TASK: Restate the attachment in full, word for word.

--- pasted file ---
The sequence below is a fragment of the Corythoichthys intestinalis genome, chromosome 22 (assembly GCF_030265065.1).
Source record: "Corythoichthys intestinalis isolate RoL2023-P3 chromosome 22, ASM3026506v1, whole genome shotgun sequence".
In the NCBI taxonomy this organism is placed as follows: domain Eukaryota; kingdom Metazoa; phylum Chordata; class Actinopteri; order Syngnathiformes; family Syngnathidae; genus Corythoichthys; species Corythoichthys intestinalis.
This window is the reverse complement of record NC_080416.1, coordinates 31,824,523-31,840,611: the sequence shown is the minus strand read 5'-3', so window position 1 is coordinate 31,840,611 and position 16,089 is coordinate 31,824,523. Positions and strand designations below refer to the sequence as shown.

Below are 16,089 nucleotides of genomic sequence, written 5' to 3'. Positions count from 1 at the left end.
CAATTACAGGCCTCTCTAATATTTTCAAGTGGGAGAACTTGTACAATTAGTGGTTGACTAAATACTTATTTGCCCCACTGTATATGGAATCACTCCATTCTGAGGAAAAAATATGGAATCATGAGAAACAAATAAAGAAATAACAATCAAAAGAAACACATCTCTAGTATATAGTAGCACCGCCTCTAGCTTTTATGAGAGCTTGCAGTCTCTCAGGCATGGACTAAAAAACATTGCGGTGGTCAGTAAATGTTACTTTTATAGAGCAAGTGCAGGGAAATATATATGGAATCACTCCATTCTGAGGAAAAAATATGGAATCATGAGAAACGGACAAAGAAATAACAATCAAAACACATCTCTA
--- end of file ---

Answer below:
The sequence below is a fragment of the Corythoichthys intestinalis genome, chromosome 22 (assembly GCF_030265065.1).
Source record: "Corythoichthys intestinalis isolate RoL2023-P3 chromosome 22, ASM3026506v1, whole genome shotgun sequence".
In the NCBI taxonomy this organism is placed as follows: domain Eukaryota; kingdom Metazoa; phylum Chordata; class Actinopteri; order Syngnathiformes; family Syngnathidae; genus Corythoichthys; species Corythoichthys intestinalis.
This window is the reverse complement of record NC_080416.1, coordinates 31,824,523-31,840,611: the sequence shown is the minus strand read 5'-3', so window position 1 is coordinate 31,840,611 and position 16,089 is coordinate 31,824,523. Positions and strand designations below refer to the sequence as shown.

Below are 16,089 nucleotides of genomic sequence, written 5' to 3'. Positions count from 1 at the left end.
CAATTACAGGCCTCTCTAATATTTTCAAGTGGGAGAACTTGTACAATTAGTGGTTGACTAAATACTTATTTGCCCCACTGTATATGGAATCACTCCATTCTGAGGAAAAAATATGGAATCATGAGAAACAAATAAAGAAATAACAATCAAAAGAAACACATCTCTAGTATATAGTAGCACCGCCTCTAGCTTTTATGAGAGCTTGCAGTCTCTCAGGCATGGACTAAAAAACATTGCGGTGGTCAGTAAATGTTACTTTTATAGAGCAAGTGCAGGGAAATATATATGGAATCACTCCATTCTGAGGAAAAAATATGGAATCATGAGAAACGGACAAAGAAATAACAATCAAAACACATCTCTA